Courtesy of Mono Practice
Sept. 20: Gallery Opening: Retrospective
The Baltimore School for the Arts has been educating and promoting talent in the city for four decades now. In honor of its anniversary, the Mount Vernon institution will highlight the creations of its alumni in this reflective new exhibition. Segal Gallery in Baltimore School for the Arts, 712 Cathedral St.
Sept. 20-21: Star Wars: The Empire Strikes Back—In Concert
A mix of science fiction, melodrama, and galactic action, iconic film The Empire Strikes Back will be screened alongside a live orchestra for two nights this month. Conducted by Nicholas Hersh, the Baltimore Symphony Orchestra will perform John Williams’ noteworthy score as Jedi Master Yoda teaches Luke Skywalker about the Force. Joseph Meyerhoff Symphony Hall, 1212 Cathedral St.
Sept. 28: Made in Baltimore Short Film Festival
Whether you’re a fan of animation, horror, or documentary, all these genres and more will be featured at this celebration of Baltimore-inspired film. Works are submitted by local filmmakers and then judged on technical ability, originality, and Baltimore flavor. You won’t want to miss this shot at getting a glimpse of the best up-and-coming film talent Charm City has to offer. Creative Alliance, 3134 Eastern Ave.
Sept. 29, 2019-Jan. 19, 2020: Generations: A History of Black Abstract Art
This touring exhibition will arrive under a new name and with an expanded collection of more than 80 paintings, sculptures, and mixed media pieces. This exploration of abstract art as a political choice and a personal statement for black artists will include both pioneers of post-war abstraction, such as Norman Lewis and Alma W. Thomas, and more recent artists such as Kevin Beasley and Lorna Simpson. The Baltimore Museum of Art, 10 Art Museum Dr.
Sept. 29, 2019-Jan. 12, 2020: Melvin Edwards: The Architecture of Being
The pioneer of contemporary sculpture showcased here is also the great-great-great-grandson of a West African blacksmith. Explore how he conveys the influence of his African roots and the experience of his time living, traveling, and teaching in Africa for many years through this collection of 16 works from across the four decades of his incredible career. The Baltimore Museum of Art, 10 Art Museum Dr.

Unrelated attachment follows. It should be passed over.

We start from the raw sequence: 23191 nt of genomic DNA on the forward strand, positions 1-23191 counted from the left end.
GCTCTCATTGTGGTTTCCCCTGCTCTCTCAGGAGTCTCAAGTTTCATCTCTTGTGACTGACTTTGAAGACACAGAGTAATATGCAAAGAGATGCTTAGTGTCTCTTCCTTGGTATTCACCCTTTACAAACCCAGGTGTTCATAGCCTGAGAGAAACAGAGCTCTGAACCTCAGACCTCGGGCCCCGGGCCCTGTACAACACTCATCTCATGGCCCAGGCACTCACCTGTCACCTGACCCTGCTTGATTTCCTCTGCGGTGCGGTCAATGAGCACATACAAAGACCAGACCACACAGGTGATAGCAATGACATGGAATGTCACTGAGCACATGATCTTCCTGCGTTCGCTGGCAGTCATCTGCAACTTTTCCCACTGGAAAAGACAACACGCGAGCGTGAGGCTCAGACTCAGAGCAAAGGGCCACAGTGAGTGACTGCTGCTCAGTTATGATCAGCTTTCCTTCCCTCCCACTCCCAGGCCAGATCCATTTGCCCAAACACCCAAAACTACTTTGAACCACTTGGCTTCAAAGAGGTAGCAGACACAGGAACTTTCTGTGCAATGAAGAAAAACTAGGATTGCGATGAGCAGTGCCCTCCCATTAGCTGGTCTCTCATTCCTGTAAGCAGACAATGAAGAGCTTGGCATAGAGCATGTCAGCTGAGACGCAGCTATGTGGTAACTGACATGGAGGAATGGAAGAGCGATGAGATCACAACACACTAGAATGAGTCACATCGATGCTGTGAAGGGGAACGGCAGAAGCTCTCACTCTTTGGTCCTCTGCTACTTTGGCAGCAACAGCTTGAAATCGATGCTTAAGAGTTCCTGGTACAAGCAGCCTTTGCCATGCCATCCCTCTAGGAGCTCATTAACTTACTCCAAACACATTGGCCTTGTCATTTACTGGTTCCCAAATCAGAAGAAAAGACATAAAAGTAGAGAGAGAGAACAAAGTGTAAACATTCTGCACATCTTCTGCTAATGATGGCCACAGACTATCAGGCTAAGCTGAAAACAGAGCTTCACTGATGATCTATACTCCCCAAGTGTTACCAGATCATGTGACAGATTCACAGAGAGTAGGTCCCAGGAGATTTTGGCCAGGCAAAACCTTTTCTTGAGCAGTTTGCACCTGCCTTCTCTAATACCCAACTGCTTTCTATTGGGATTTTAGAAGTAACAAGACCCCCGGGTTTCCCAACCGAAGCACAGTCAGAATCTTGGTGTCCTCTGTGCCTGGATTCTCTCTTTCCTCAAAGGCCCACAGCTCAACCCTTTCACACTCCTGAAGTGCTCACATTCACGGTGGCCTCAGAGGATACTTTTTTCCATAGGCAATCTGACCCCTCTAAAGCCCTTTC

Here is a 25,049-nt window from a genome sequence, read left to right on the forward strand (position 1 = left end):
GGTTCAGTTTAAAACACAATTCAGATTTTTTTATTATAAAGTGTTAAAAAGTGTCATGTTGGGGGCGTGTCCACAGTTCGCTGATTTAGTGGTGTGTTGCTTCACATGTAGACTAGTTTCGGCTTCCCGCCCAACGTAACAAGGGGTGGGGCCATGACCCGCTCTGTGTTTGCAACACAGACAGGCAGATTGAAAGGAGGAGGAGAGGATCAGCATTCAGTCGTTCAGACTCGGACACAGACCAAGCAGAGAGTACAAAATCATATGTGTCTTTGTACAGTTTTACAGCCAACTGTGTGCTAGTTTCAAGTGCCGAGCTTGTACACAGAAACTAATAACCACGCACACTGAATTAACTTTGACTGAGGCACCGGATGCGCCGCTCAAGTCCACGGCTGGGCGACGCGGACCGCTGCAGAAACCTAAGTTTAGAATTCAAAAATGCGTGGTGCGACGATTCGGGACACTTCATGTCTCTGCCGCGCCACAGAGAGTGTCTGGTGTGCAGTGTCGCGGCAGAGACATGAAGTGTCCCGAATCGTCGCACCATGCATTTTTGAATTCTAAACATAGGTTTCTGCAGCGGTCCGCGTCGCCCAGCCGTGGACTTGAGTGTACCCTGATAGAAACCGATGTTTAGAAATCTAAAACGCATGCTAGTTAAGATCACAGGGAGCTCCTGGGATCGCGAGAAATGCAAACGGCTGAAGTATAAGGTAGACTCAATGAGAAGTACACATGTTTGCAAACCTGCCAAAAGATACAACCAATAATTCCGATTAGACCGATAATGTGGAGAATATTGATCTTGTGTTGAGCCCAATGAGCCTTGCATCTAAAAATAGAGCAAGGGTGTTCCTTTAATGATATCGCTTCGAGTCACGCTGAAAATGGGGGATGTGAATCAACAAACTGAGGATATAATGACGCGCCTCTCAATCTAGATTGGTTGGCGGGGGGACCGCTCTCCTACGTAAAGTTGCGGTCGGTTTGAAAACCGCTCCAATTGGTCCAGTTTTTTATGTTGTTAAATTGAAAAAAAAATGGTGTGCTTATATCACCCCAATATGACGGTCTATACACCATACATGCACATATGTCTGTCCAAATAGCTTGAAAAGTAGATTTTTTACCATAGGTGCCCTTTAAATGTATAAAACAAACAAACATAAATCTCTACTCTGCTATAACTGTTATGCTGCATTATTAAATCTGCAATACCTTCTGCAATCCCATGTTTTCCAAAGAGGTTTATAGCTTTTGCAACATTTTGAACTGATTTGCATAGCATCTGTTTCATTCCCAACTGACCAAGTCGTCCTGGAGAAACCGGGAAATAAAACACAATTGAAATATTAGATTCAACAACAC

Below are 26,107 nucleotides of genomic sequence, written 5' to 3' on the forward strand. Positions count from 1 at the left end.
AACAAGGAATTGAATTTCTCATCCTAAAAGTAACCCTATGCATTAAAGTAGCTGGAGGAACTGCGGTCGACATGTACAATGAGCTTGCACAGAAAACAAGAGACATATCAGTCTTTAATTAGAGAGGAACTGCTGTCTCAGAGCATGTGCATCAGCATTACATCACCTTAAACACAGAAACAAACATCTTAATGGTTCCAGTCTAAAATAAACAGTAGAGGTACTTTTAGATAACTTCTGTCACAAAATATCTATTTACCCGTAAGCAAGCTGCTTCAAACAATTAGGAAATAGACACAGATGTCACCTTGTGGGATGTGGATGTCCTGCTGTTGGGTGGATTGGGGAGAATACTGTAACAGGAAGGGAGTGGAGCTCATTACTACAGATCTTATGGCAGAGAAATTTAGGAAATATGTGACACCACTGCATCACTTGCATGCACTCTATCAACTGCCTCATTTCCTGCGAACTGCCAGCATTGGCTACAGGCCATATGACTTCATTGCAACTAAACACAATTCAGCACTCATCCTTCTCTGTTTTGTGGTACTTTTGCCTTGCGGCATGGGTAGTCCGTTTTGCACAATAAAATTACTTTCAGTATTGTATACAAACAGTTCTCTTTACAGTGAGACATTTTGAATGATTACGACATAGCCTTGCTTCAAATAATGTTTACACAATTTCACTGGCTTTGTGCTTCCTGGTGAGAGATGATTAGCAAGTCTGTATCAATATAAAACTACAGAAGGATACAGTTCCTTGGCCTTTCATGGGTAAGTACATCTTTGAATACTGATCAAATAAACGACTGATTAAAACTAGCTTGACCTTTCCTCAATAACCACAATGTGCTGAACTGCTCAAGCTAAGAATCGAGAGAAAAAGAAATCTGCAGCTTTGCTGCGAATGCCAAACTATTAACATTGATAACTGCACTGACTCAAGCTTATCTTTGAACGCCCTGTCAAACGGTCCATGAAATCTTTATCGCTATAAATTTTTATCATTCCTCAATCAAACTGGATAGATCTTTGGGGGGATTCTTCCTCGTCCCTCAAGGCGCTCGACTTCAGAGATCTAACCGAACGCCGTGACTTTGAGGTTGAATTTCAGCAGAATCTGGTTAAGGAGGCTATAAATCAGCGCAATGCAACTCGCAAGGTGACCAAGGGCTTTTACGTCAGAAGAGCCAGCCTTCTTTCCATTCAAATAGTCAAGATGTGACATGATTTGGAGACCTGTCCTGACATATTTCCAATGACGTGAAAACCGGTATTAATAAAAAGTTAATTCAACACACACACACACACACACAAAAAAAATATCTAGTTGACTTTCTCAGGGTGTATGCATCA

Oct. 4-31: Cordially Invited
For the second year in a row, Make Studio is offering a look at the works of artists with disabilities from studios around the world. This invitational exhibition will feature artists from as far away as Australia alongside local talents and celebrate the work of progressive art studios through pop-ups, artist talks, and workshops around the city. Schwing Art Center, 3326 Keswick Rd. & other locations.
Oct. 5-6: Doors Open Baltimore
Charm City has no shortage of buildings with unique designs and histories, and this annual citywide architectural exploration is the perfect opportunity to visit as many as possible. Take free self-guided walking tours through more than 50 buildings and neighborhoods, including new sites such as 414 Light Street and decades-old spots such as The Baltimore Basilica and The Arch Social Club, or sign up for bike or bus tours to discover some of Baltimore’s most interesting spaces and places on wheels. Locations vary.
Oct. 5-Sept. 6, 2020: The Secret Life of Earth: Alive! Awake! (And Possibly Really Angry!)
AVAM’s yearly exhibition is back, and it has a bone to pick with the citizens of Earth. This collection of works seeks to show visitors the state of our planet now and where it could be going if we’re not careful. Take in pieces such as Dr. Bob Hieronimus' original 1972 Earth Day poster, Judy Tallwing’s Spirit Bear painting (which inspired 22 global poets to join AVAM in protesting the placement of an oil pipeline through Canada), and Bobby Adams’ kitchen diorama, Global Warming. American Visionary Art Museum, 800 Key Hwy.